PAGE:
The Jewish Chronicle

Bigger picture is a concern

- BY MARK GARDNER Mark Gardner is Director of Communicat­ions at CST

I AM writing this piece about CST’s latest six monthly antisemiti­c incidents report after yet another very long day throughout which colleagues and I have again done our utmost to help our community fight against Labour’s antisemiti­sm problem.

I say this because it is extraordin­ary that CST staff and our partners at the Board of Deputies, the Jewish Leadership Council and in Westminste­r are spending so much time on antisemiti­sm in the Labour Party, rather than in the far-right, or among extreme Islamists.

It does not mean antisemiti­sm has magically disappeare­d from those places. Indeed, Jews have just featured as potential targets in three terror trials, two of them neo-Nazi, one Jihadist.

So, not only is the Labour antisemiti­sm controvers­y an utter disgrace in its own right, it also obstructs and distracts from our community’s ability to deal with other antisemiti­c forces that remain as dangerous as ever.

It all goes to show you cannot understand or measure antisemiti­sm by reference to statistics alone. The Labour leader’s office does not appear in the antisemiti­c incidents total, neither do the terrorist trials, nor does Brexit, or Donald Trump, or whatever Israel is alleged to have done, or actually did. But all of these things matter, because antisemiti­sm does not arise out of thin air. As Jews, we know that antisemiti­sm reflects the state of society, that it is a warning sign, it tells you what is going on. So, what is going on?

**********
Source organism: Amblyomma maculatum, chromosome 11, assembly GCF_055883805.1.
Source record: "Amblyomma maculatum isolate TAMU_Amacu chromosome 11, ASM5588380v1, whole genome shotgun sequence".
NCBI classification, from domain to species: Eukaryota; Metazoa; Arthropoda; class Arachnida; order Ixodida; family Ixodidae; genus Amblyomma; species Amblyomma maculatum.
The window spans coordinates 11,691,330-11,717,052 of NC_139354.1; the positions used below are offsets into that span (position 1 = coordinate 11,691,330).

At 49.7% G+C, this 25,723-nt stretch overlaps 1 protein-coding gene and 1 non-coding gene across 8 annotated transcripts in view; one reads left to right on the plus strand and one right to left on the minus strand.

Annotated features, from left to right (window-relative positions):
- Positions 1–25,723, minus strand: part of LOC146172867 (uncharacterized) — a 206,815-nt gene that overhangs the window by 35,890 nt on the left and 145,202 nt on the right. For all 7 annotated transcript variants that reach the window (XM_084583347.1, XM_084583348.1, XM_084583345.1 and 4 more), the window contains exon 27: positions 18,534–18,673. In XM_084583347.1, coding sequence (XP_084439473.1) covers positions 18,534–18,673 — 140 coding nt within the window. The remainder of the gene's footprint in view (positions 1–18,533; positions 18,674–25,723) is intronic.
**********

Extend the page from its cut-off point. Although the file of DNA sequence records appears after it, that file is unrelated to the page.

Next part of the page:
In summary, we had eight per cent fewer incidents than over the same six months last year. Sounds good? Well, yes, but it is still the second worst year on record.

The worst months? April and May. Why? Because that is when both Labour and Israel were in the news for all the wrong reasons. Overall, it is the monthly trend, not the annual snapshot, that matters.

Every month in 2018, we recorded more than 100 antisemiti­c incidents. Only twice since April 2016 have we recorded under 100 incidents. May 2016 was peak Ken Livingston­e. June 2016 was the Brexit vote. In 24 of the 26 months since April 2016 we have seen more than 100 incidents. By comparison, in the 120 previous months (ie ten years), we exceeded 100 incidents only six times.

This is the bigger picture. It is a deep concern. It reflects a divided society of which Jeremy Corbyn and Brexit are two manifestat­ions, but they are not the only ones.

I fear that all of us may face many more long days and nights before things properly turn around.

You cannot measure Jew-hate by statistics alone’

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